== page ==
Norway is a beautiful place filled with fjords, cute little towns, and great places to experience nature. Many people visit southern Norway, mainly because it’s easier to get to, and around, especially without a car. I can say from experience that the southern part of the country is well worth the visit. How long should you stay? As long as possible! But I recommend a minimum of ten days if that is possible. Where should you go? Read on to find out.
Lots of people visit Bergen, and for good reason. Situated on the west coast, surrounded by mountains, and boasting a row of beautiful colored buildings along the water, what is there not to like? It is a small city, so a couple days is probably enough – a day for some people works, depending on what you want to do.
Walking around, taking in the scenery is a must. Get different views of the colorful buildings, wander the lesser traveled streets away from the harbor, stop into a few shops, and grab a bite to eat. Take in the iconic view from Mount Floyen. You can either walk right from the center of town, or hop on the funicular from the edge of town. Either way, on a nice day, the view of the town, harbor, and surrounding mountains is beautiful. If you really like hiking, there are six other mountains surrounding Bergen that also have beautiful views. Find more detailed information in my Bergen and Norway in a Nutshell post.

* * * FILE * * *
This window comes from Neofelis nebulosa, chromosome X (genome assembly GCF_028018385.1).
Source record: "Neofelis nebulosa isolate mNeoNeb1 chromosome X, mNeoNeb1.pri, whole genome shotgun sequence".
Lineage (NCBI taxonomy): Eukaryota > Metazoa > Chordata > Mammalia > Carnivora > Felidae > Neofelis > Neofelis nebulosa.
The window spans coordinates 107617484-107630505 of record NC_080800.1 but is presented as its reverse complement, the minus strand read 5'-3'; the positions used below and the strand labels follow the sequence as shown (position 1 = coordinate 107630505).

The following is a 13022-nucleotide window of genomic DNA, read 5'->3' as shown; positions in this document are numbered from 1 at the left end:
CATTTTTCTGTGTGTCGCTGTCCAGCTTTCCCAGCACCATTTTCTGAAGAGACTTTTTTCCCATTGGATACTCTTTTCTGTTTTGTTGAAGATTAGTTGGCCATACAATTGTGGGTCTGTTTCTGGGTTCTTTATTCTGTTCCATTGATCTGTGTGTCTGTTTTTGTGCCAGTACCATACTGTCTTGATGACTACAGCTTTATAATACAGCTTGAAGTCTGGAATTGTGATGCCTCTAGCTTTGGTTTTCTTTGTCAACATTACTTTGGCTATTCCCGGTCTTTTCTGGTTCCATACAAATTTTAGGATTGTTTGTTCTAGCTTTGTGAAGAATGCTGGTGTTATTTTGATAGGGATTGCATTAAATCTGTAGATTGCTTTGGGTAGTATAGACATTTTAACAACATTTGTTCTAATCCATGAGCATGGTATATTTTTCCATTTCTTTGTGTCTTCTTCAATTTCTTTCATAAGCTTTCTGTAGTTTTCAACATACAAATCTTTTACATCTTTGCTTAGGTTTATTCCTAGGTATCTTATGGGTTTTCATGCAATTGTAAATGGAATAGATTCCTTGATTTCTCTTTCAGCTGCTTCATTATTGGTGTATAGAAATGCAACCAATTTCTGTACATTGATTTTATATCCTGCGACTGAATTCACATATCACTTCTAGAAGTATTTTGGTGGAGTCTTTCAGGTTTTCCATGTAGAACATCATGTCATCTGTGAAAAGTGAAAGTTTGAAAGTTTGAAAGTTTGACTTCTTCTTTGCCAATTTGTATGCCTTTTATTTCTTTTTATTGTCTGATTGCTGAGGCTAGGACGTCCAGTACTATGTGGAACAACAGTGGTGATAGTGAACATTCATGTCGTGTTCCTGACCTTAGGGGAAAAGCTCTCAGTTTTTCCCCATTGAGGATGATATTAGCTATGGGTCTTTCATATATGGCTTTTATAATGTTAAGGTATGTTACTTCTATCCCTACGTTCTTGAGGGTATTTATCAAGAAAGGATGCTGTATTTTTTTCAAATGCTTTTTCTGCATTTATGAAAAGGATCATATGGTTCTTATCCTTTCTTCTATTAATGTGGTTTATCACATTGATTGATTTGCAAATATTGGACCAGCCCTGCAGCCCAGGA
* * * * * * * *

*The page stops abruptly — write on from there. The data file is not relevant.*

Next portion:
Norway in a Nutshell
This is a very popular tourist route, and for good reason. Taking the trains, bus and ferry gives you a good glimpse into the beauty of Norway. If you have time, it is well worth it to stop in one or two towns along the way to take in the feel and experience of a small town in Norway. The best part of the Norway in a Nutshell trip is that it is customizable to fit your trip. You can start and end in the same place, or use it to get from one place to another. You can start and/or end in Oslo, Bergen, Flam, or Voss. If you want to pre book your experiences and/or lodging along the way, you can do that on the Norway in a Nutshell website.
The modes of transportation you take are the scenic Bergen Railway, which brings you either deeper into Norway, or to the coast, depending on which direction you are traveling. You also take a thrilling bus ride down to a fjord, taking in waterfalls and fjord views while the bus driver maneuvers hairpin turns on a narrow road of Stalheimskleiva. You take a breathtaking ferry ride through the Aurlandsfjord and the narrow, gorgeous UNESCO-protected Nærøyfjord. You also take the world famous Flam Railway, which is one of the steepest railways that exists. Find more detailed information in my Bergen and Norway in a Nutshell post.
One of the places you can stop on the Norway in a Nutshell trip is Flam. Housing only 400 residents, on the end of a fjord and surrounded by steep walls to the higher elevations, this small village is a beauty. You can relax and take in the beauty, go on an active adventure by land or water, or visit the nearby villages. To find out more, check out my post: Flam, Norway.
The epic hike, which ends at a rock outcropping that resembles a troll’s tongue with a fjord-like lake below, is well worth the 22 km round trip hike. This trip is only for those who are in reasonably good shape and who are prepared for rain and cold conditions. Waterproof boots are ideal, and a rain jacket and warm layers are essential. The scenery on this hike is beautiful and the endpoint is jaw-dropping. If you are interested in this hike, which can be accessed from Odda, check out my post Hike Trolltunga in Norway.